Unless you’ve been living under a rock or traveled to a place without internet over the Thanksgiving holiday, odds are you’ve seen that the tiny, $5 Raspberry Pi Zero was released over the weekend to smashing results. What you may not yet have heard is that if you waited to get your hands on one, you could be waiting quite a while before you get another opportunity. The latest developer’s computer from the Raspberry Pi foundation completely sold out its stock of 20,000 units in less than 24 hours, making it not only one of the cheapest computers in existence, but also the fastest-selling computer in history.
For those of you with kids, you might remember the great Tickle Me Elmo fiasco that dominated Christmas a few years back. This coveted toy made in limited quantities became the end-all, be-all gift for little children across America, and absolutely nothing else would suffice. The Raspberry Pi Zero is this year’s Tickle Me Elmo for grown-up geeks. After a record-breaking sellout time, so-called “entrepreneurs” are now selling the tiny gadget on sites like eBay for upwards of ten times the price in some cases. But the folks over at the Raspberry Pi Foundation don’t want you to get scalped on the price, and head of communications Liz Upton re-iterated that in a statement over the weekend. “We will continue to make Zeros for as long as you guys want them. It looks like demand will continue to outstrip supply for a while if yesterday’s rush is anything to go by, but we’re doing our very best to keep channels open, and we advise you not to buy from scalpers on eBay, because… karma.” So what’s so great about the Raspberry Pi Zero?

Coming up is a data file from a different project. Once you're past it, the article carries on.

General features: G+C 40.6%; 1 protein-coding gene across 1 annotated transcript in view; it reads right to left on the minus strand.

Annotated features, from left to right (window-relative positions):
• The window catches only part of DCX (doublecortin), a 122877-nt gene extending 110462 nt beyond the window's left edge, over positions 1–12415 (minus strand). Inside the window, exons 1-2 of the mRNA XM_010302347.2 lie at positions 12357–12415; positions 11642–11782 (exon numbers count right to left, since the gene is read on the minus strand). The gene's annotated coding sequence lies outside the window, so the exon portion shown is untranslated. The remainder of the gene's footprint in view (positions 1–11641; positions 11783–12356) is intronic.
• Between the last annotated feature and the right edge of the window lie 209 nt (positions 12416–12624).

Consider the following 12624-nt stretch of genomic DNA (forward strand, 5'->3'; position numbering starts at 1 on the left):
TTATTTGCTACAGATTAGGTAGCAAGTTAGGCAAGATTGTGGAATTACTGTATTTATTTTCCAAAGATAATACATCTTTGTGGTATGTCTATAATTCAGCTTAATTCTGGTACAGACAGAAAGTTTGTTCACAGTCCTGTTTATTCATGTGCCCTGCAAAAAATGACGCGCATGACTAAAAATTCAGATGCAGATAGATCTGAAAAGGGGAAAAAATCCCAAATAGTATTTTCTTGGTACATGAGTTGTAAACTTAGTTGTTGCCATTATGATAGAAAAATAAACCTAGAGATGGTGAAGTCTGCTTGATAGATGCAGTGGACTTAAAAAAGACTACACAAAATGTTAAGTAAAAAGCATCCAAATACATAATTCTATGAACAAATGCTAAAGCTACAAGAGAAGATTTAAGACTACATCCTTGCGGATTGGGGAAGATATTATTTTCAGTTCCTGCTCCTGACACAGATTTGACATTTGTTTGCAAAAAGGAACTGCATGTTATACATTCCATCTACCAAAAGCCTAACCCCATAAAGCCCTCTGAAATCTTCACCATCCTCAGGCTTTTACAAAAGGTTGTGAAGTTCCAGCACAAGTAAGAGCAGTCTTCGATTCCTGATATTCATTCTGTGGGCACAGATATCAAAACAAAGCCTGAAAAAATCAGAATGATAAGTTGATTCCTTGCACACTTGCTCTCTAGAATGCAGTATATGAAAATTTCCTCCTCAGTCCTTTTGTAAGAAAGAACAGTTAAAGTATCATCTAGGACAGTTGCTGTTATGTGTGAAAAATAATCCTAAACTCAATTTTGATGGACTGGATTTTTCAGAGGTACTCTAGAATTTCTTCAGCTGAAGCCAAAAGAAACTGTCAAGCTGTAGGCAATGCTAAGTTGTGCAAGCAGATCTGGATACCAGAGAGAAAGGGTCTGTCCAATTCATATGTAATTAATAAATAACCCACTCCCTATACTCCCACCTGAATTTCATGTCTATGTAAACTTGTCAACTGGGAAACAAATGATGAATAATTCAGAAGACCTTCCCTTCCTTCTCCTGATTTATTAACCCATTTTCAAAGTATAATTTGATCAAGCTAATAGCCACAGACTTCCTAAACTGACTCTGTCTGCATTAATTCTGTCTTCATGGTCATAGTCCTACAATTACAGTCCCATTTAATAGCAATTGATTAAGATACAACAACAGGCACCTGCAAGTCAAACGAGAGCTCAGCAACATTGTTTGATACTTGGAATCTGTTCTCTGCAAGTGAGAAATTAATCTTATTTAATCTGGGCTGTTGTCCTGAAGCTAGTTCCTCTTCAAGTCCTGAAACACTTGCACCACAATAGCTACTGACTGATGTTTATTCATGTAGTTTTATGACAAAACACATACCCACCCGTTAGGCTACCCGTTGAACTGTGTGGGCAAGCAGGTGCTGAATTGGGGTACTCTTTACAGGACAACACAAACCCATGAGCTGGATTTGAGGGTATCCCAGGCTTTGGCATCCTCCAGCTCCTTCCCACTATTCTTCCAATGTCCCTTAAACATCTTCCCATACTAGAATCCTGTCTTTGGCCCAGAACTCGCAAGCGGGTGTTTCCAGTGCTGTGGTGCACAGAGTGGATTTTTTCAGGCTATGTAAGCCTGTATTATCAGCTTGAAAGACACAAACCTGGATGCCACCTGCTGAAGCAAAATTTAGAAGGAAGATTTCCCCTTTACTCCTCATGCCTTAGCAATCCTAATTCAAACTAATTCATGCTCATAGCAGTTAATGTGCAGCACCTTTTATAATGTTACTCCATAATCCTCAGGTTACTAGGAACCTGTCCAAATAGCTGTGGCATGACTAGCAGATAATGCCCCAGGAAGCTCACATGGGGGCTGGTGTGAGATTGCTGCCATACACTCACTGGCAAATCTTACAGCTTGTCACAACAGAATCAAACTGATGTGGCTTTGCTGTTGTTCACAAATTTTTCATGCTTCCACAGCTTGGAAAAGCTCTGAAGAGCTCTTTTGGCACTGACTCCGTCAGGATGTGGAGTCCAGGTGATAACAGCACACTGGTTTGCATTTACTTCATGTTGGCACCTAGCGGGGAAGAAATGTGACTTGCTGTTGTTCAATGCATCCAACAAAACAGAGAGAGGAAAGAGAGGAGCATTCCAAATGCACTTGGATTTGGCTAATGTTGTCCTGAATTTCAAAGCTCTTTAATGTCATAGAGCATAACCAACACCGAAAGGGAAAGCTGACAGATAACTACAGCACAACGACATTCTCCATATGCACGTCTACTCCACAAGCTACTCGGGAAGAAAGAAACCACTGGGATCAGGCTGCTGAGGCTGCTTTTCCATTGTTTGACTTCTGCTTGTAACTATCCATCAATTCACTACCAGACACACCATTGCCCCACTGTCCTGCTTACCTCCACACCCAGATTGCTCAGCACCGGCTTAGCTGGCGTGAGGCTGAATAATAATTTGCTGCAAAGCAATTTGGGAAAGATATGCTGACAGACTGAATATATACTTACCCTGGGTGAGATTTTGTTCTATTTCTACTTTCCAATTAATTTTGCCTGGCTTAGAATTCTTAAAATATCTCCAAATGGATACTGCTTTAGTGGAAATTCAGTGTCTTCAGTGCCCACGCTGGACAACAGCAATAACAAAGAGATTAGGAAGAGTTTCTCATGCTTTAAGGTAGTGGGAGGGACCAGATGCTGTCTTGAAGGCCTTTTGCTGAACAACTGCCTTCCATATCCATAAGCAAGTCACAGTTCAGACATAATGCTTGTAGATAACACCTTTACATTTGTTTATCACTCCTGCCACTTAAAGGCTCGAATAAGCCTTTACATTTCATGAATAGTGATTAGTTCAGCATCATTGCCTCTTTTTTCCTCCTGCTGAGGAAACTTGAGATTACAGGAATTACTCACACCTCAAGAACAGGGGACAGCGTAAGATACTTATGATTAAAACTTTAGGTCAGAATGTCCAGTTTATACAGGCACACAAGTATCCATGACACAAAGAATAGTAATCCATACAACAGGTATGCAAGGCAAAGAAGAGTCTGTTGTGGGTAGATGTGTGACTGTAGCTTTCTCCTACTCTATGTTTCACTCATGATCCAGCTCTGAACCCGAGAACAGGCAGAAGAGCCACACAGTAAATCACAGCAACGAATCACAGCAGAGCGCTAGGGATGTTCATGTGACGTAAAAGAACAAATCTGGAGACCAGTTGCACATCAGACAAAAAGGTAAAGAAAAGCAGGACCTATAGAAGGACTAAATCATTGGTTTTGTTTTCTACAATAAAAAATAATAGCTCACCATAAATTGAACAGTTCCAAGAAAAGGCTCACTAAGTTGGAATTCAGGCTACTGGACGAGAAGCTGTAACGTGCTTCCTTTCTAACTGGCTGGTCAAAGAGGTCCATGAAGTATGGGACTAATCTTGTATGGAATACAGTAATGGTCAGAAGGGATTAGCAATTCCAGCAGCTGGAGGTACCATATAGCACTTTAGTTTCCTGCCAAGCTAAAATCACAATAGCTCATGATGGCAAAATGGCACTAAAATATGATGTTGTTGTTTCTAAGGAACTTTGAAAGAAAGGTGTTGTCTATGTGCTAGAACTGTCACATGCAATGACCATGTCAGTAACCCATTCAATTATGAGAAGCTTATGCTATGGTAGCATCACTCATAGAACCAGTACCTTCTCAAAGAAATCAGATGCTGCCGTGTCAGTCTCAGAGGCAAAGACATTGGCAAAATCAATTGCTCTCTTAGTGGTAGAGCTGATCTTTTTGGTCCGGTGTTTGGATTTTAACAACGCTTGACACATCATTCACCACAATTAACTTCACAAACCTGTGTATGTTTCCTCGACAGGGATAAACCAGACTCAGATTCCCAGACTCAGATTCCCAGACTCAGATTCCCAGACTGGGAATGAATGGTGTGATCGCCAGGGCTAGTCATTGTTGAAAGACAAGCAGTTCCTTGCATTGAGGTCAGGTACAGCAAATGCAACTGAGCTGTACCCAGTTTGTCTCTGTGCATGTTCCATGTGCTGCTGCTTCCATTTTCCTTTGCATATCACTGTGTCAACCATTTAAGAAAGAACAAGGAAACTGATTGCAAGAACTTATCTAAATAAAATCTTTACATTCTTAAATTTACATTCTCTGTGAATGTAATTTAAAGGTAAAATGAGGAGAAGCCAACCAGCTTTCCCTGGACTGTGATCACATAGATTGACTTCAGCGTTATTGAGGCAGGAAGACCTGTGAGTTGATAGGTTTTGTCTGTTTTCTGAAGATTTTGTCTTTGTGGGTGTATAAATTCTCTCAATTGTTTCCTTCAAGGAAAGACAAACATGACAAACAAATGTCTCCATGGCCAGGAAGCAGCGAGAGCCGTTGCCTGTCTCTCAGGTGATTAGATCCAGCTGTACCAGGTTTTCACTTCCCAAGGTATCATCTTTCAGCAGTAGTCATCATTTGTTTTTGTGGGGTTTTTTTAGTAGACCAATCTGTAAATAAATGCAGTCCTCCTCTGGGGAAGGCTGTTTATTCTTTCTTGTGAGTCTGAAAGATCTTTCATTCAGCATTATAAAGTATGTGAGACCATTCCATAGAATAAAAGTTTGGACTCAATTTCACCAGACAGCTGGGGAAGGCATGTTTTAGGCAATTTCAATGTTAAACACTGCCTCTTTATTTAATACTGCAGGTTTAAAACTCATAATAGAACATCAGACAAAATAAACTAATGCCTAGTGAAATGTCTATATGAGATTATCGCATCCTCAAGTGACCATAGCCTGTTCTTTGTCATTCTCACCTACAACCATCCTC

Let’s start with the obvious – this is a $5 computer small enough that it can actually be folded discreetly into a five dollar bill. And it’s not an underpowered mini-machine by any means; as a matter of fact, it’s actually 40% faster than the first generation Pi thanks to a 1GHz ARM11 core processor. Packing half a GB (512 MB) of RAM, it doubles that of the original Model A. It also includes a micro USB port for data and power, along with the now-standard microSD slot and a mini HDMI socket for 1080p 60 frames-per-second video. Begging the question – what has propelled the little Raspberry Pi Foundation to move even further into “world’s most affordable computer” territory? According to Eben Upton, founder of the Raspberry Pi Foundation, “Of all the things we do at Raspberry Pi, driving down the cost of computer hardware remains one of the most important. Even in the developed world, a programmable computer is a luxury item for a lot of people, and every extra dollar that we ask someone to spend decreases the chance that they’ll choose to get involved.” In other words, this little company is looking out for us; the little guy.
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